Another Fuel Price Hike Will Be Ill-advised

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Speculations are rife regarding a possible increase in the pump price of petroleum products, especially Premium Motor Spirit (PMS), otherwise known as petrol. This became heightened after the meeting of former Group Managing Directors (GMDs) of the Nigerian National Petroleum Corporation (NNPC). One of the outcomes of that meeting was that they criticised the capping of price of fuel at N145. Re-echoing that position, the Independent Petroleum Marketers Association of Nigeria (IPMAN) warned of a threat to product availability in the country if the cap was not lifted. The association is angling for a total deregulation and insisted that price moderation is not healthy for the petroleum industry. To them, price of petrol was driven by economic variables which cannot be altered for a long time due to foreign exchange challenges. Market force, they persist in their argument, should drive price regardless of the attendant social dislocations.

The Senate, reacting to the speculation, warned that increasing fuel pump price beyond N145 will translate to more hardship on Nigerians. That legislative arm urged the Federal Government to ignore the recommendation and called to question the moral standpoint on which the former GMDs of NNPC are advising considering the role they played in the management or even mismanagement of the oil industry that crippled not just the refineries but also aided the misapplication of the revenue that accrued from the petroleum resources.

We hope that President Muhammadu Buhari and his administration are not listening to these suggestions to increase the pump price of fuel soon after an earlier one in June. The ripple effects of that increase have not quite settled as consumers are struggling to cope with their inflationary spirals. These include the increase in prices of almost all consumables across all sectors of the economy.

Perhaps, it is pertinent at this point to let the apostles of price increase know that with the comatose state of the nation’s rail system, virtually all other means of transportation are dependent on petroleum products. Regrettably, the airlines are dropping out of air space due to high operating costs and low patronage instigated by the seemingly unbearable cost of aviation fuel.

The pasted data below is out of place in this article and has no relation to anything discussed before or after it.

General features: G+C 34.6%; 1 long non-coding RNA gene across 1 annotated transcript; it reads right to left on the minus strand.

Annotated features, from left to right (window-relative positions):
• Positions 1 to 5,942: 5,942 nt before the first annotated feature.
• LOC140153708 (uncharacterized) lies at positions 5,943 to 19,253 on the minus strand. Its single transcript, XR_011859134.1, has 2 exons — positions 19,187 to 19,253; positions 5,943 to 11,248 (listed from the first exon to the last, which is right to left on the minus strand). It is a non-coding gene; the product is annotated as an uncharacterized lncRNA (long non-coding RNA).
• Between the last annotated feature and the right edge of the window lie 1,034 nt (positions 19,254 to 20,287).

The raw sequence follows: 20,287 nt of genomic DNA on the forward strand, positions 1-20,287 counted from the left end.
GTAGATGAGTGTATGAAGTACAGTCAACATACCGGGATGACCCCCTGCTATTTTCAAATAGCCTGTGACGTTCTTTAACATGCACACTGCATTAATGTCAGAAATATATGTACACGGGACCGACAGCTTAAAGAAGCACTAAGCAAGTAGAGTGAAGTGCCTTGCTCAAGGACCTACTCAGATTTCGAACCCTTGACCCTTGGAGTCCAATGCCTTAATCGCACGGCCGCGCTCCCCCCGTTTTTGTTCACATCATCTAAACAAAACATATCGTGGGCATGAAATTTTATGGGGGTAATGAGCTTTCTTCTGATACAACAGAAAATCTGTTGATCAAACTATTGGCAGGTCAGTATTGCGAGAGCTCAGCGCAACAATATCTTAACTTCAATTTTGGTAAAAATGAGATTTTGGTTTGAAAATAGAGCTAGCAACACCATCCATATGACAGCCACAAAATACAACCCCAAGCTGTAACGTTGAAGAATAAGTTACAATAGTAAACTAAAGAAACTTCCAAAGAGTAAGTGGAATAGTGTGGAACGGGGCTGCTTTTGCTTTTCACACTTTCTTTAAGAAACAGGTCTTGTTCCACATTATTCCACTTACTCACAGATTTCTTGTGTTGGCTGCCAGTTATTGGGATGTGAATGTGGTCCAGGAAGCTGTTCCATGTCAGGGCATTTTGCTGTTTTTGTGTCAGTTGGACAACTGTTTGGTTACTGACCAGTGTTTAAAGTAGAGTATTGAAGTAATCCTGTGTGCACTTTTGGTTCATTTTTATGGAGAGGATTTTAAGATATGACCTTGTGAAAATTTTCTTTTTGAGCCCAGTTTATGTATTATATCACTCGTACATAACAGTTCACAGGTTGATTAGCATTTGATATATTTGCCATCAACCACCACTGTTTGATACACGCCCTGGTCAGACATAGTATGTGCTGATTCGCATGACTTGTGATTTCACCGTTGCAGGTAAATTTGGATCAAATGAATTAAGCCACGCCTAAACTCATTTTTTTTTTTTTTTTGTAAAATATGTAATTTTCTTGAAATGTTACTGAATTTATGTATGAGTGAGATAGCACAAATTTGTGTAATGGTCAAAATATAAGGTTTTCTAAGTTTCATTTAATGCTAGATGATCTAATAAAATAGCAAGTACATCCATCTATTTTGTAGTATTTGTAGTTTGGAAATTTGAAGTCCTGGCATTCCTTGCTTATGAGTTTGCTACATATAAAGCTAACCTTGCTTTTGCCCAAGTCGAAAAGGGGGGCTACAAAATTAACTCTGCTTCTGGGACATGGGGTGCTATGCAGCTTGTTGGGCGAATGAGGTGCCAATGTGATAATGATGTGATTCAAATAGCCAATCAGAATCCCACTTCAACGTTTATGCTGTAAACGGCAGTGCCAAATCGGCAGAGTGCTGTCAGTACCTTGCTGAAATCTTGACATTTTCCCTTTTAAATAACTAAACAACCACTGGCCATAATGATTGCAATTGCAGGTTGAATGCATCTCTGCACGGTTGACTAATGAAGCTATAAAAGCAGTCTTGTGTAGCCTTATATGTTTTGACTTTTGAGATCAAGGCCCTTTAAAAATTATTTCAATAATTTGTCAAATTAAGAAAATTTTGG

In our opinion, any suggestion towards an increase of fuel price smacks of insensitivity giving the harrowing pains Nigerians are going through now in the face of the down turn in the economy the authorities have acknowledged to be in recession. Only those with sadistic propensities will contemplate an addition to the burden Nigerians bear as they strive to eke out a living in the present circumstances.

From the time a minister of Petroleum argued that the price of a litre of petrol was cheaper than the price of a bottle of Coca-Cola till date, it has been proved that unit price of fuel is not the only problem of the industry. The corruption in the system perpetrated by these former GMDs of NNPC now turned advisers while in office is one reason Nigerians have not been able to enjoy the benefits of their God- given resource. We recall that one of these so called GMDs insulted the decency of Nigerians when he incurred N250 million in one month as hotel bill and called it chicken feed. Or for that matter, a former minister of petroleum ordering a plane load of flowers from Europe at the expense of the ministry just to satisfy her weird taste.  It is such rascality that is hurting the industry certainly not the pump price of fuel. These same GMDs while in office spent billions of dollars in Turn Around Maintenance (TAM) of the refineries just as they told the rest of us that it was cheaper to import than to refine fuel locally. In that pretext, 450, 000 barrels of crude were misappropriated daily by these self-styled advisers in the guise of refining them abroad to meet local consumption.

We just hope that President Buhari is not listening to these enemies of progress. Instead of adding to their hardship which an increase in pump price of fuel will bring about, what Nigerians require now are palliatives to assuage their sufferings.

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